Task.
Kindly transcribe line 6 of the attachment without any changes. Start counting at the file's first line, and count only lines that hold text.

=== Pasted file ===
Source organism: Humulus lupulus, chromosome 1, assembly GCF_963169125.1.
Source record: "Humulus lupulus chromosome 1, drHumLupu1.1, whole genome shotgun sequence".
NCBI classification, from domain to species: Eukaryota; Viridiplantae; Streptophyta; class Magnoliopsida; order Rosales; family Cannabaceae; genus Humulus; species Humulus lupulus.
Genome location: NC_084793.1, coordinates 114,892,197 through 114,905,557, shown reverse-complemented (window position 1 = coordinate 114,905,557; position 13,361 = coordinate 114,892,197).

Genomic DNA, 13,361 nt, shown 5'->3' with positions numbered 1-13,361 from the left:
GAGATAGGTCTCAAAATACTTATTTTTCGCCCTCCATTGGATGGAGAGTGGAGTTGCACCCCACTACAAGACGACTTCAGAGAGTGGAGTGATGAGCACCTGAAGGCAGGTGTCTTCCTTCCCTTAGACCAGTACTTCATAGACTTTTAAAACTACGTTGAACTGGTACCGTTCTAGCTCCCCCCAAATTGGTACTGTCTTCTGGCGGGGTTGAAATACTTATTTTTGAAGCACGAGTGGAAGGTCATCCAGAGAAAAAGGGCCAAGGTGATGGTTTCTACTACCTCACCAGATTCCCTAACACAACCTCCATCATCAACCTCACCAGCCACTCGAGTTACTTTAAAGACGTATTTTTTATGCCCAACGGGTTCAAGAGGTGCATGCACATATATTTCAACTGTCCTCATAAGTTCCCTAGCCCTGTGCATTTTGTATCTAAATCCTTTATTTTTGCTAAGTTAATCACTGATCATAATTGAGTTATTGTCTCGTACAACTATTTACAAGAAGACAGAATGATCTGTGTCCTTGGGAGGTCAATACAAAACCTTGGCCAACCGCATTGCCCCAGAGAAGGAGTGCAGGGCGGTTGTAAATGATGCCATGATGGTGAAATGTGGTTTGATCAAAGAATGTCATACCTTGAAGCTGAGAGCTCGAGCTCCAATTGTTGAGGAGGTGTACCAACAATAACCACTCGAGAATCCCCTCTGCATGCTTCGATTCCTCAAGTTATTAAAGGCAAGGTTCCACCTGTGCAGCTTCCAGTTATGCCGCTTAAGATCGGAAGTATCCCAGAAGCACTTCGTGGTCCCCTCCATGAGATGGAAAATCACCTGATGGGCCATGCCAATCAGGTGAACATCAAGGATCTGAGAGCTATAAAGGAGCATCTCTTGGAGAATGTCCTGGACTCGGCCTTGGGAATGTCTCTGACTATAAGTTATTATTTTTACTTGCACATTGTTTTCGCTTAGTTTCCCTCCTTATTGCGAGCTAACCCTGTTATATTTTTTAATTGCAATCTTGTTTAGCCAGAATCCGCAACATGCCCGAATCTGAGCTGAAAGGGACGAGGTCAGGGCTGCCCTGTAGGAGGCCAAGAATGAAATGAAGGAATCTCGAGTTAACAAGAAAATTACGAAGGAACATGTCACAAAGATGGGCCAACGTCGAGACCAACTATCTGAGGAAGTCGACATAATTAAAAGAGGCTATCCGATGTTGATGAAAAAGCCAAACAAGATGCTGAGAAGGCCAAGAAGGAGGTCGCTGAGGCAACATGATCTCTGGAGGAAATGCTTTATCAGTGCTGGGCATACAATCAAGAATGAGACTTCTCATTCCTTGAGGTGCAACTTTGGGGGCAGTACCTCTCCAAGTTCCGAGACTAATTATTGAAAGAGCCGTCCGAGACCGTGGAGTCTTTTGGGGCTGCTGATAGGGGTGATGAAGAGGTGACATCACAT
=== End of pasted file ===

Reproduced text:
GAGATAGGTCTCAAAATACTTATTTTTCGCCCTCCATTGGATGGAGAGTGGAGTTGCACCCCACTACAAGACGACTTCAGAGAGTGGAGTGATGAGCACCTGAAGGCAGGTGTCTTCCTTCCCTTAGACCAGTACTTCATAGACTTTTAAAACTACGTTGAACTGGTACCGTTCTAGCTCCCCCCAAATTGGTACTGTCTTCTGGCGGGGTTGAAATACTTATTTTTGAAGCACGAGTGGAAGGTCATCCAGAGAAAAAGGGCCAAGGTGATGGTTTCTACTACCTCACCAGATTCCCTAACACAACCTCCATCATCAACCTCACCAGCCACTCGAGTTACTTTAAAGACGTATTTTTTATGCCCAACGGGTTCAAGAGGTGCATGCACATATATTTCAACTGTCCTCATAAGTTCCCTAGCCCTGTGCATTTTGTATCTAAATCCTTTATTTTTGCTAAGTTAATCACTGATCATAATTGAGTTATTGTCTCGTACAACTATTTACAAGAAGACAGAATGATCTGTGTCCTTGGGAGGTCAATACAAAACCTTGGCCAACCGCATTGCCCCAGAGAAGGAGTGCAGGGCGGTTGTAAATGATGCCATGATGGTGAAATGTGGTTTGATCAAAGAATGTCATACCTTGAAGCTGAGAGCTCGAGCTCCAATTGTTGAGGAGGTGTACCAACAATAACCACTCGAGAATCCCCTCTGCATGCTTCGATTCCTCAAGTTATTAAAGGCAAGGTTCCACCTGTGCAGCTTCCAGTTATGCCGCTTAAGATCGGAAGTATCCCAGAAGCACTTCGTGGTCCCCTCCATGAGATGGAAAATCACCTGATGGGCCATGCCAATCAGGTGAACATCAAGGATCTGAGAGCTATAAAGGAGCATCTCTTGGAGAATGTCCTGGACTCGGCCTTGGGAATGTCTCTGACTATAAGTTATTATTTTTACTTGCACATTGTTTTCGCTTAGTTTCCCTCCTTATTGCGAGCTAACCCTGTTATATTTTTTAATTGCAATCTTGTTTAGCCAGAATCCGCAACATGCCCGAATCTGAGCTGAAAGGGACGAGGTCAGGGCTGCCCTGTAGGAGGCCAAGAATGAAATGAAGGAATCTCGAGTTAACAAGAAAATTACGAAGGAACATGTCACAAAGATGGGCCAACGTCGAGACCAACTATCTGAGGAAGTCGACATAATTAAAAGAGGCTATCCGATGTTGATGAAAAAGCCAAACAAGATGCTGAGAAGGCCAAGAAGGAGGTCGCTGAGGCAACATGATCTCTGGAGGAAATGCTTTATCAGTGCTGGGCATACAATCAAGAATGAGACTTCTCATTCCTTGAGGTGCAACTTTGGGGGCAGTACCTCTCCAAGTTCCGAGACTAATTATTGAAAGAGCCGTCCGAGACCGTGGAGTCTTTTGGGGCTGCTGATAGGGGTGATGAAGAGGTGACATCACAT